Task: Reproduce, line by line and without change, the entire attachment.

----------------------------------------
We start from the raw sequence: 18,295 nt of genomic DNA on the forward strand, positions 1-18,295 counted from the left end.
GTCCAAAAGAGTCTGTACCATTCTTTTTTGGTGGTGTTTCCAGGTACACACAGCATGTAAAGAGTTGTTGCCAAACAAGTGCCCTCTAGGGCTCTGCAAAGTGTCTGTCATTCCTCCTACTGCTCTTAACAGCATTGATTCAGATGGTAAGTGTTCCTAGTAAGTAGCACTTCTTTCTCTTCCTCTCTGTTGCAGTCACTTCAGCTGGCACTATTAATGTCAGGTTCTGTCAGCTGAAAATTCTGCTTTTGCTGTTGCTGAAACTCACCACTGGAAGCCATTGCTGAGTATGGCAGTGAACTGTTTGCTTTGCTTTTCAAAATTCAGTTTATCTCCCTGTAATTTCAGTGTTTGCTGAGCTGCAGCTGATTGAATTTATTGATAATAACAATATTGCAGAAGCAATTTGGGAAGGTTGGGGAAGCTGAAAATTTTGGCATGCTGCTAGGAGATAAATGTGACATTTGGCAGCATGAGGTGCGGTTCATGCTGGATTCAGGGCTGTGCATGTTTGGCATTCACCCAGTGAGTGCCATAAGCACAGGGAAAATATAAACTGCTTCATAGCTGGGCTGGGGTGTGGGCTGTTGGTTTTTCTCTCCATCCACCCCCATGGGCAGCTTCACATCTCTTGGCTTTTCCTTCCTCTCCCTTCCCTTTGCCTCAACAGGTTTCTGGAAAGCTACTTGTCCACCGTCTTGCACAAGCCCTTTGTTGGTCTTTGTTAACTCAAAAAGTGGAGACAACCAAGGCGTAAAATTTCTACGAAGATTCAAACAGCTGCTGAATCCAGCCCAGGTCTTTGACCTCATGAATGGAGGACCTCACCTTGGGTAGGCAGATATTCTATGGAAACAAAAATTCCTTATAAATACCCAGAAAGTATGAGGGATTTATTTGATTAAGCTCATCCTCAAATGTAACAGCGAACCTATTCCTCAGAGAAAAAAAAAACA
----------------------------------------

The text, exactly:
We start from the raw sequence: 18,295 nt of genomic DNA on the forward strand, positions 1-18,295 counted from the left end.
GTCCAAAAGAGTCTGTACCATTCTTTTTTGGTGGTGTTTCCAGGTACACACAGCATGTAAAGAGTTGTTGCCAAACAAGTGCCCTCTAGGGCTCTGCAAAGTGTCTGTCATTCCTCCTACTGCTCTTAACAGCATTGATTCAGATGGTAAGTGTTCCTAGTAAGTAGCACTTCTTTCTCTTCCTCTCTGTTGCAGTCACTTCAGCTGGCACTATTAATGTCAGGTTCTGTCAGCTGAAAATTCTGCTTTTGCTGTTGCTGAAACTCACCACTGGAAGCCATTGCTGAGTATGGCAGTGAACTGTTTGCTTTGCTTTTCAAAATTCAGTTTATCTCCCTGTAATTTCAGTGTTTGCTGAGCTGCAGCTGATTGAATTTATTGATAATAACAATATTGCAGAAGCAATTTGGGAAGGTTGGGGAAGCTGAAAATTTTGGCATGCTGCTAGGAGATAAATGTGACATTTGGCAGCATGAGGTGCGGTTCATGCTGGATTCAGGGCTGTGCATGTTTGGCATTCACCCAGTGAGTGCCATAAGCACAGGGAAAATATAAACTGCTTCATAGCTGGGCTGGGGTGTGGGCTGTTGGTTTTTCTCTCCATCCACCCCCATGGGCAGCTTCACATCTCTTGGCTTTTCCTTCCTCTCCCTTCCCTTTGCCTCAACAGGTTTCTGGAAAGCTACTTGTCCACCGTCTTGCACAAGCCCTTTGTTGGTCTTTGTTAACTCAAAAAGTGGAGACAACCAAGGCGTAAAATTTCTACGAAGATTCAAACAGCTGCTGAATCCAGCCCAGGTCTTTGACCTCATGAATGGAGGACCTCACCTTGGGTAGGCAGATATTCTATGGAAACAAAAATTCCTTATAAATACCCAGAAAGTATGAGGGATTTATTTGATTAAGCTCATCCTCAAATGTAACAGCGAACCTATTCCTCAGAGAAAAAAAAAACA